In virtually every TV or movie drama one sees involving lawyers and their clients, the lawyer, having found out facts about the client from another source, scolds the client for not telling the lawyer “everything”. In many situations, that lawyer is justified.
It is absolutely true that what you share with your lawyer is held in strict confidence (something referred to as attorney-client privilege). It is also true that, if your lawyer has been practicing law for many years, it would be almost impossible to tell your lawyer something which the lawyer has not heard before. So if there’s something you are embarrassed to tell your lawyer, just do it. You really won’t see a surprised look on the lawyer’s face. Nor is it the lawyer’s job to judge you for your actions, just to advise and guide you.
Much more importantly, if you hold back important information or facts, you take a risk of really shooting yourself in the foot, so to speak, and making it impossible for your lawyer to protect your interests. It is far better to give your lawyer as much information as possible, even if you think certain facts may have nothing to do with your case. Better to let your lawyer decide what is relevant and what is not. Failure to fully disclose to your lawyer could only hurt you, not your lawyer.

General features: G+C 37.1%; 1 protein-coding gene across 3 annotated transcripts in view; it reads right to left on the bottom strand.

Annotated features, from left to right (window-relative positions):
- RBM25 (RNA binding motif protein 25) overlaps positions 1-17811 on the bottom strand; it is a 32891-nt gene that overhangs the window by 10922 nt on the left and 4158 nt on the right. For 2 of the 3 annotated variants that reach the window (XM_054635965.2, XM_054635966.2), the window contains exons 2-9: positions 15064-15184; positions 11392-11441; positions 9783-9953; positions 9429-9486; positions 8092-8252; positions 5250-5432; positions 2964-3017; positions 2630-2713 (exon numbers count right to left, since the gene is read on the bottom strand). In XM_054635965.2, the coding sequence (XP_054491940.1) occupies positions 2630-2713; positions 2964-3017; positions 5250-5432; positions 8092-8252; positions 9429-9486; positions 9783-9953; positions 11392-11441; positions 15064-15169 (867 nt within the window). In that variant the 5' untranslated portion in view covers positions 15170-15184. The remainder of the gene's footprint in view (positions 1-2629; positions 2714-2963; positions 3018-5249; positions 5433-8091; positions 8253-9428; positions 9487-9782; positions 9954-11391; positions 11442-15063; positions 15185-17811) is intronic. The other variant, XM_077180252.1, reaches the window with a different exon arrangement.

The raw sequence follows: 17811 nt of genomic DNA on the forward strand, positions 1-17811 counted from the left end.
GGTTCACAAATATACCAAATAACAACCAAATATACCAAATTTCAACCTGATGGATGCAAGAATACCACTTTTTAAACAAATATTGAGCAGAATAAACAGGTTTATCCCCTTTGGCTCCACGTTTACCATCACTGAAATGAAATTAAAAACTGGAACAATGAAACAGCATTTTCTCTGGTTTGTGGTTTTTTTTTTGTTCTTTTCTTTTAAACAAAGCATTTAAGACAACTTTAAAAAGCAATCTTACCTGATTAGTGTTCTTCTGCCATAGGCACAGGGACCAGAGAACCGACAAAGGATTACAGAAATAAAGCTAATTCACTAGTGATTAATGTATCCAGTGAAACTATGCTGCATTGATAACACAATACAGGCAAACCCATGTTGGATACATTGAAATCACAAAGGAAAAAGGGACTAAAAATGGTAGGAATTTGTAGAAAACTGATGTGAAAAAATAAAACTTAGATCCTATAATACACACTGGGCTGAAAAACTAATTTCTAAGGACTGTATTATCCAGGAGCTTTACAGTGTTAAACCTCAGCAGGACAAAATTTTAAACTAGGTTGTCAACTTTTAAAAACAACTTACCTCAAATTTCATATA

Even in a simple, cheap, uncontested, Pennsylvania no-fault divorce, you should fully disclose. I could not count the times a client has said to me, “Wow! Really? I sure am glad that I told you that before it was too late!” On the other hand, in truly simple divorces, the spouses are usually apart, the kids are not a problem (typical when they are also both good parents) and they have nothing that they want from one another, there may be little need to discuss all of the details. Under Pennsylvania divorce law, once a divorce is final, what you have is yours and what your ex-spouse has is and will remain the property of your ex-spouse, automatically and without a written agreement. Just tell your lawyer about anything you are supposed to get AFTER the divorce as well as about all items that are titled in both names, like realty, vehicles, accounts, and debts.